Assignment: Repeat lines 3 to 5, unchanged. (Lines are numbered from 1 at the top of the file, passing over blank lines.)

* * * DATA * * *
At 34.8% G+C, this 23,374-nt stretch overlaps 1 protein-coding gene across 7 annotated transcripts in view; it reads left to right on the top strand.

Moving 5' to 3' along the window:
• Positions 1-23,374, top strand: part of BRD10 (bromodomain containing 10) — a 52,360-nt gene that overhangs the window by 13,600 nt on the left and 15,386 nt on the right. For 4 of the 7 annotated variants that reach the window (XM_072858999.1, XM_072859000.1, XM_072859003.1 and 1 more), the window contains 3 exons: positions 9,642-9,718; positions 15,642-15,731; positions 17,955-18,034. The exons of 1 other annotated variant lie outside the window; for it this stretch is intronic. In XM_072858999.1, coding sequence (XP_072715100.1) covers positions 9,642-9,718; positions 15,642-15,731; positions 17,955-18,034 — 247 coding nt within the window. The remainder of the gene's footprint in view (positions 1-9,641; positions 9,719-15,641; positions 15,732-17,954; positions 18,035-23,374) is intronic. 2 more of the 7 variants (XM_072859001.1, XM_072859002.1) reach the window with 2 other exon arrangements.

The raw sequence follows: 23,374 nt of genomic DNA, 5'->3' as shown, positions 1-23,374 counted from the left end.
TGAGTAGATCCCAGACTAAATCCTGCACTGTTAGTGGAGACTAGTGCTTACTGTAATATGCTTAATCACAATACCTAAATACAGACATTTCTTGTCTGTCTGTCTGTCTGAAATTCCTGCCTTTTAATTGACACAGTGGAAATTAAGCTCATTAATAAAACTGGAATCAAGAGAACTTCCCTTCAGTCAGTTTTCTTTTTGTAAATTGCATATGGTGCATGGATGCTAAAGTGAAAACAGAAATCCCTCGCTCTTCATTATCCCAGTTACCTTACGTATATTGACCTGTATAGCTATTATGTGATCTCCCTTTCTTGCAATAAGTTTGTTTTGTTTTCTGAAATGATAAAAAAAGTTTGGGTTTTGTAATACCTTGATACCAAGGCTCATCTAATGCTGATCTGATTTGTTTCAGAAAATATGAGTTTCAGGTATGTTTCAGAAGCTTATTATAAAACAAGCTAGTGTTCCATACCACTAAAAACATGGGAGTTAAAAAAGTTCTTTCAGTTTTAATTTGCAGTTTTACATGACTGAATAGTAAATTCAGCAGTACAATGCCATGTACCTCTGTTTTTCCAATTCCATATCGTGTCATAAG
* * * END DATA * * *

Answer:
• Positions 1-23,374, top strand: part of BRD10 (bromodomain containing 10) — a 52,360-nt gene that overhangs the window by 13,600 nt on the left and 15,386 nt on the right. For 4 of the 7 annotated variants that reach the window (XM_072858999.1, XM_072859000.1, XM_072859003.1 and 1 more), the window contains 3 exons: positions 9,642-9,718; positions 15,642-15,731; positions 17,955-18,034. The exons of 1 other annotated variant lie outside the window; for it this stretch is intronic. In XM_072858999.1, coding sequence (XP_072715100.1) covers positions 9,642-9,718; positions 15,642-15,731; positions 17,955-18,034 — 247 coding nt within the window. The remainder of the gene's footprint in view (positions 1-9,641; positions 9,719-15,641; positions 15,732-17,954; positions 18,035-23,374) is intronic. 2 more of the 7 variants (XM_072859001.1, XM_072859002.1) reach the window with 2 other exon arrangements.

The raw sequence follows: 23,374 nt of genomic DNA, 5'->3' as shown, positions 1-23,374 counted from the left end.
TGAGTAGATCCCAGACTAAATCCTGCACTGTTAGTGGAGACTAGTGCTTACTGTAATATGCTTAATCACAATACCTAAATACAGACATTTCTTGTCTGTCTGTCTGTCTGAAATTCCTGCCTTTTAATTGACACAGTGGAAATTAAGCTCATTAATAAAACTGGAATCAAGAGAACTTCCCTTCAGTCAGTTTTCTTTTTGTAAATTGCATATGGTGCATGGATGCTAAAGTGAAAACAGAAATCCCTCGCTCTTCATTATCCCAGTTACCTTACGTATATTGACCTGTATAGCTATTATGTGATCTCCCTTTCTTGCAATAAGTTTGTTTTGTTTTCTGAAATGATAAAAAAAGTTTGGGTTTTGTAATACCTTGATACCAAGGCTCATCTAATGCTGATCTGATTTGTTTCAGAAAATATGAGTTTCAGGTATGTTTCAGAAGCTTATTATAAAACAAGCTAGTGTTCCATACCACTAAAAACATGGGAGTTAAAAAAGTTCTTTCAGTTTTAATTTGCAGTTTTACATGACTGAATAGTAAATTCAGCAGTACAATGCCATGTACCTCTGTTTTTCCAATTCCATATCGTGTCATAAG